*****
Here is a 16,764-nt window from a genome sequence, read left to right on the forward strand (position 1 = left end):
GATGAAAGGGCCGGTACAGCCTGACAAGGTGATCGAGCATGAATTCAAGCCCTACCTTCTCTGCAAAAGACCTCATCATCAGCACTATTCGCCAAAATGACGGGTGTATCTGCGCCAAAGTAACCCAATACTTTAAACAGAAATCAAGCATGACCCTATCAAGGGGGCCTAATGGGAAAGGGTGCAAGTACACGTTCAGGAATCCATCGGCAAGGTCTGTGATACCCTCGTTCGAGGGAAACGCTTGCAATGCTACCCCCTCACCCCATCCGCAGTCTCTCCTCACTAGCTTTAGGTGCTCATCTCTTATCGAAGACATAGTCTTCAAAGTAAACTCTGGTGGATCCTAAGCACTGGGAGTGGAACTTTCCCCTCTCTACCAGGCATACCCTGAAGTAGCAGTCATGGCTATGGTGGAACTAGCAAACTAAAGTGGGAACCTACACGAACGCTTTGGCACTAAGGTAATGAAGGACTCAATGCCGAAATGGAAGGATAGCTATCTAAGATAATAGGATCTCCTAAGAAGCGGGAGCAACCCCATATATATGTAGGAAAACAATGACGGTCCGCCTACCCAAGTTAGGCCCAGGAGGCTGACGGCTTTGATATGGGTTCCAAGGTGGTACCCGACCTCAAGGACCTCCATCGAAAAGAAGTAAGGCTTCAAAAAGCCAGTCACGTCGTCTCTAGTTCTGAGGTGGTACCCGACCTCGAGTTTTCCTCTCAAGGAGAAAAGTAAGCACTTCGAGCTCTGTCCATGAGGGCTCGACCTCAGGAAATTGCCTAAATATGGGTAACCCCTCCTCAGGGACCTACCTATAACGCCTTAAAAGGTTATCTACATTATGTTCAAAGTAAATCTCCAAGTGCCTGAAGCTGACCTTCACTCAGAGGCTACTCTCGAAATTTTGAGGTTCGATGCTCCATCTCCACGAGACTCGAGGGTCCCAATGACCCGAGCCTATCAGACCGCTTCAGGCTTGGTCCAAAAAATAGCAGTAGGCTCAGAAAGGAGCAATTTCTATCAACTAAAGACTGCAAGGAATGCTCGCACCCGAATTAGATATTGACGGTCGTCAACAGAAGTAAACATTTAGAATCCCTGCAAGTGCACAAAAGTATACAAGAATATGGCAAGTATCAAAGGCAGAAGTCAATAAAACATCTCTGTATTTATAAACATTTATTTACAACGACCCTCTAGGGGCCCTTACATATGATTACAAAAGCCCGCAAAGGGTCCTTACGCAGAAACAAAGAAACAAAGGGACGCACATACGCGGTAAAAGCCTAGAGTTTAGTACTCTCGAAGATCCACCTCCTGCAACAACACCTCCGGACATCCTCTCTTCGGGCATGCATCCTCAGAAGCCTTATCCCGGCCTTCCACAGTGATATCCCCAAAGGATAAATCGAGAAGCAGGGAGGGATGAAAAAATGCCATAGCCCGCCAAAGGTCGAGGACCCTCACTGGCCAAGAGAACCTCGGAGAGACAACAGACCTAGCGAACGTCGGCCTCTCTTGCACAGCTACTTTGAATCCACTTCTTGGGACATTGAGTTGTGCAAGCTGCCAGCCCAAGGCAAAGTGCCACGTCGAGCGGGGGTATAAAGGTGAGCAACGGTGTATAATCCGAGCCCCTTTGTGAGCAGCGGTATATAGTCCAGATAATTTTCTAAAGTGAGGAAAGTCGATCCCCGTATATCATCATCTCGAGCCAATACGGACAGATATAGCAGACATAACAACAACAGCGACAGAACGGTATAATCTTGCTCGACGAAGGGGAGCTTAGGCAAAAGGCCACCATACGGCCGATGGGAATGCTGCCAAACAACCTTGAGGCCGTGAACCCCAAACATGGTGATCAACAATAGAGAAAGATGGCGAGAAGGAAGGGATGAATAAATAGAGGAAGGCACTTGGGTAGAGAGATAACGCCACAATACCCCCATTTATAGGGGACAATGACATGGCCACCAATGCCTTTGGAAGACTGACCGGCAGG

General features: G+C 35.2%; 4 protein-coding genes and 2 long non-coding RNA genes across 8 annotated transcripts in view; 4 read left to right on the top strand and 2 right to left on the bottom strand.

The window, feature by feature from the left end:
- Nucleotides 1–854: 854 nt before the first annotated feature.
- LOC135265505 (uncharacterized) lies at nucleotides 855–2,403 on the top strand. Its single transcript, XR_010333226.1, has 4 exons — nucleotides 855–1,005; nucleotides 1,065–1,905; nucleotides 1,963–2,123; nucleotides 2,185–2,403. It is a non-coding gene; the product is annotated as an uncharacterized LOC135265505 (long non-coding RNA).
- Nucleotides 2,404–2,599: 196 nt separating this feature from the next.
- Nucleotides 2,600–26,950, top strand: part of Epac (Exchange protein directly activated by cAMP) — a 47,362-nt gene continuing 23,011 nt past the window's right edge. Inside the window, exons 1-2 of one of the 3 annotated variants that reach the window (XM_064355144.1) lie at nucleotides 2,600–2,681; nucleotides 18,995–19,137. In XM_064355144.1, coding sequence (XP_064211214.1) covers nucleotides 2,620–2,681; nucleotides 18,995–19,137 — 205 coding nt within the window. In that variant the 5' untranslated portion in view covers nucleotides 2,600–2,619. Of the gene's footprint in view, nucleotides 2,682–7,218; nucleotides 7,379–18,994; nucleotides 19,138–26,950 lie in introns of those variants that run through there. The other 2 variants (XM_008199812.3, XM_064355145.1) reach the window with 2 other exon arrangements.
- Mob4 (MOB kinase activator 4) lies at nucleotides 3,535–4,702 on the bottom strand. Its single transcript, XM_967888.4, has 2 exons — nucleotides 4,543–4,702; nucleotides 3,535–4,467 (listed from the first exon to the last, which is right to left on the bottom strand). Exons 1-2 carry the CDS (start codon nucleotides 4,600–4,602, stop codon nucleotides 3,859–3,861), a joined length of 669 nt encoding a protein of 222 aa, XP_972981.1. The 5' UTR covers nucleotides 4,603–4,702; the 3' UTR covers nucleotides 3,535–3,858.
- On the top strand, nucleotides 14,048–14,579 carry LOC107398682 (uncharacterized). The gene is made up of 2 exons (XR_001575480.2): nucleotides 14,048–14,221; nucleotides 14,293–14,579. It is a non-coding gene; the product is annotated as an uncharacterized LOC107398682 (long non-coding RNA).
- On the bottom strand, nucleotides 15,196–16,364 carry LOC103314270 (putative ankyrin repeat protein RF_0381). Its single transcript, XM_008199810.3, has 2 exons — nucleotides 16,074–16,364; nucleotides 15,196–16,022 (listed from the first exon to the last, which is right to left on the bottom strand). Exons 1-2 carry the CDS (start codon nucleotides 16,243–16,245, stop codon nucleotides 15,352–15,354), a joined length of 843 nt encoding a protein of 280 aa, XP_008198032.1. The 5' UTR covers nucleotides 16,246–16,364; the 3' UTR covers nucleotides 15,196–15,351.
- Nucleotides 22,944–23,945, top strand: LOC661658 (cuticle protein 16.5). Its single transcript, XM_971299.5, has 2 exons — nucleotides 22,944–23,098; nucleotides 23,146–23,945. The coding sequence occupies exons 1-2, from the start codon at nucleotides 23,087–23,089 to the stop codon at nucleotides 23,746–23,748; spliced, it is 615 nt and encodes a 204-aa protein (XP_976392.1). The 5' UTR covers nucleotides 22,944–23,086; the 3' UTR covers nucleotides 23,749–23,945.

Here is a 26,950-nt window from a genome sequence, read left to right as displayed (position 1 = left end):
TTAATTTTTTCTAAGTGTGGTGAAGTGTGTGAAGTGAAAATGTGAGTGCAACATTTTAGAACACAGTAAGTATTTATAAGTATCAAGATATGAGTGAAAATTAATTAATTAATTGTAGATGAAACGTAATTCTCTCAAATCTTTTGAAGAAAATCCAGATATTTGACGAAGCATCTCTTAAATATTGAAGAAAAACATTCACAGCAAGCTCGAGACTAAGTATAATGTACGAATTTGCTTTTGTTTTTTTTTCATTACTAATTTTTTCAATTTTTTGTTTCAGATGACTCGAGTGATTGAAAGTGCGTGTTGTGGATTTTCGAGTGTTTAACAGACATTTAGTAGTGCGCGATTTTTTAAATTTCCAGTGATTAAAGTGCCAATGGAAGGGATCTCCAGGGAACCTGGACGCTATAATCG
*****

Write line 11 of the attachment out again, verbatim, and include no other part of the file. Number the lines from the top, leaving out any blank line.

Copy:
- On the bottom strand, nucleotides 15,196–16,364 carry LOC103314270 (putative ankyrin repeat protein RF_0381). Its single transcript, XM_008199810.3, has 2 exons — nucleotides 16,074–16,364; nucleotides 15,196–16,022 (listed from the first exon to the last, which is right to left on the bottom strand). Exons 1-2 carry the CDS (start codon nucleotides 16,243–16,245, stop codon nucleotides 15,352–15,354), a joined length of 843 nt encoding a protein of 280 aa, XP_008198032.1. The 5' UTR covers nucleotides 16,246–16,364; the 3' UTR covers nucleotides 15,196–15,351.